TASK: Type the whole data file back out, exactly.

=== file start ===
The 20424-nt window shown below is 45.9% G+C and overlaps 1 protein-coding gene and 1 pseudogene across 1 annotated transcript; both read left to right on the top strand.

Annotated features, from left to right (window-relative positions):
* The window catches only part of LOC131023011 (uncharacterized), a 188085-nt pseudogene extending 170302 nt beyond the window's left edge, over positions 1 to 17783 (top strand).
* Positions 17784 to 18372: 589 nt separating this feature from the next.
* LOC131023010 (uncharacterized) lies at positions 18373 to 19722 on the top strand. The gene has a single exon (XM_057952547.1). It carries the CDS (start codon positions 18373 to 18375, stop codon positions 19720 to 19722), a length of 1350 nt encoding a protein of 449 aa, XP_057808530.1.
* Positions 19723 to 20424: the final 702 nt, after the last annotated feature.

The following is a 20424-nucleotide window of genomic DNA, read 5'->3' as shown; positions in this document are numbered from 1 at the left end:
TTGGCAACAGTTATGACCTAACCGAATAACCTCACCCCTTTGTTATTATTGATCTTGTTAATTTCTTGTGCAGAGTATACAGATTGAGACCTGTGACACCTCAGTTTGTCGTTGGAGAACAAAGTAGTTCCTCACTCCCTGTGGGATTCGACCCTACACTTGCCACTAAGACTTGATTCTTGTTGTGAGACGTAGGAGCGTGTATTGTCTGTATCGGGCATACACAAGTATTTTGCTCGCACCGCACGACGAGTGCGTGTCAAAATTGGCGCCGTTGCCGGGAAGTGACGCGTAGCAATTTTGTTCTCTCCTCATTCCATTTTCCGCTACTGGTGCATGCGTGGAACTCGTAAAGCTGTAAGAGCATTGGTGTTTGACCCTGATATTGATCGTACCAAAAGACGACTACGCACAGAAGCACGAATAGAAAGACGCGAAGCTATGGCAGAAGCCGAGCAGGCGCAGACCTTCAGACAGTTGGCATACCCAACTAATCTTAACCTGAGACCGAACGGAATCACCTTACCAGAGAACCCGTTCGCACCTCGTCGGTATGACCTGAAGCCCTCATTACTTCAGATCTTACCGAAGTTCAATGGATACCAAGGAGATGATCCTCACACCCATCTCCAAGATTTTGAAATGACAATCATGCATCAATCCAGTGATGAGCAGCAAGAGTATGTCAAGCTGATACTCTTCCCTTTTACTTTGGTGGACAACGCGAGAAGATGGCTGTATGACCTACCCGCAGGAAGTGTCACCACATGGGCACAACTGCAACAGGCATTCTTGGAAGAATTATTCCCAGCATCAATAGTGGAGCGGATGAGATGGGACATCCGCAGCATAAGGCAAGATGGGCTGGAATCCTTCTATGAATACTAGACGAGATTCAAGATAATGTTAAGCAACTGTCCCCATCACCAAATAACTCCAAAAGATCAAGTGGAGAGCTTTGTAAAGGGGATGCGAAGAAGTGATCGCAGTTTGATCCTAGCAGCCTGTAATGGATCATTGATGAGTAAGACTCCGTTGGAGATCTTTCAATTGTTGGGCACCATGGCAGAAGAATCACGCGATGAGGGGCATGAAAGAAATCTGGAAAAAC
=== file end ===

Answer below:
The 20424-nt window shown below is 45.9% G+C and overlaps 1 protein-coding gene and 1 pseudogene across 1 annotated transcript; both read left to right on the top strand.

Annotated features, from left to right (window-relative positions):
* The window catches only part of LOC131023011 (uncharacterized), a 188085-nt pseudogene extending 170302 nt beyond the window's left edge, over positions 1 to 17783 (top strand).
* Positions 17784 to 18372: 589 nt separating this feature from the next.
* LOC131023010 (uncharacterized) lies at positions 18373 to 19722 on the top strand. The gene has a single exon (XM_057952547.1). It carries the CDS (start codon positions 18373 to 18375, stop codon positions 19720 to 19722), a length of 1350 nt encoding a protein of 449 aa, XP_057808530.1.
* Positions 19723 to 20424: the final 702 nt, after the last annotated feature.

The following is a 20424-nucleotide window of genomic DNA, read 5'->3' as shown; positions in this document are numbered from 1 at the left end:
TTGGCAACAGTTATGACCTAACCGAATAACCTCACCCCTTTGTTATTATTGATCTTGTTAATTTCTTGTGCAGAGTATACAGATTGAGACCTGTGACACCTCAGTTTGTCGTTGGAGAACAAAGTAGTTCCTCACTCCCTGTGGGATTCGACCCTACACTTGCCACTAAGACTTGATTCTTGTTGTGAGACGTAGGAGCGTGTATTGTCTGTATCGGGCATACACAAGTATTTTGCTCGCACCGCACGACGAGTGCGTGTCAAAATTGGCGCCGTTGCCGGGAAGTGACGCGTAGCAATTTTGTTCTCTCCTCATTCCATTTTCCGCTACTGGTGCATGCGTGGAACTCGTAAAGCTGTAAGAGCATTGGTGTTTGACCCTGATATTGATCGTACCAAAAGACGACTACGCACAGAAGCACGAATAGAAAGACGCGAAGCTATGGCAGAAGCCGAGCAGGCGCAGACCTTCAGACAGTTGGCATACCCAACTAATCTTAACCTGAGACCGAACGGAATCACCTTACCAGAGAACCCGTTCGCACCTCGTCGGTATGACCTGAAGCCCTCATTACTTCAGATCTTACCGAAGTTCAATGGATACCAAGGAGATGATCCTCACACCCATCTCCAAGATTTTGAAATGACAATCATGCATCAATCCAGTGATGAGCAGCAAGAGTATGTCAAGCTGATACTCTTCCCTTTTACTTTGGTGGACAACGCGAGAAGATGGCTGTATGACCTACCCGCAGGAAGTGTCACCACATGGGCACAACTGCAACAGGCATTCTTGGAAGAATTATTCCCAGCATCAATAGTGGAGCGGATGAGATGGGACATCCGCAGCATAAGGCAAGATGGGCTGGAATCCTTCTATGAATACTAGACGAGATTCAAGATAATGTTAAGCAACTGTCCCCATCACCAAATAACTCCAAAAGATCAAGTGGAGAGCTTTGTAAAGGGGATGCGAAGAAGTGATCGCAGTTTGATCCTAGCAGCCTGTAATGGATCATTGATGAGTAAGACTCCGTTGGAGATCTTTCAATTGTTGGGCACCATGGCAGAAGAATCACGCGATGAGGGGCATGAAAGAAATCTGGAAAAAC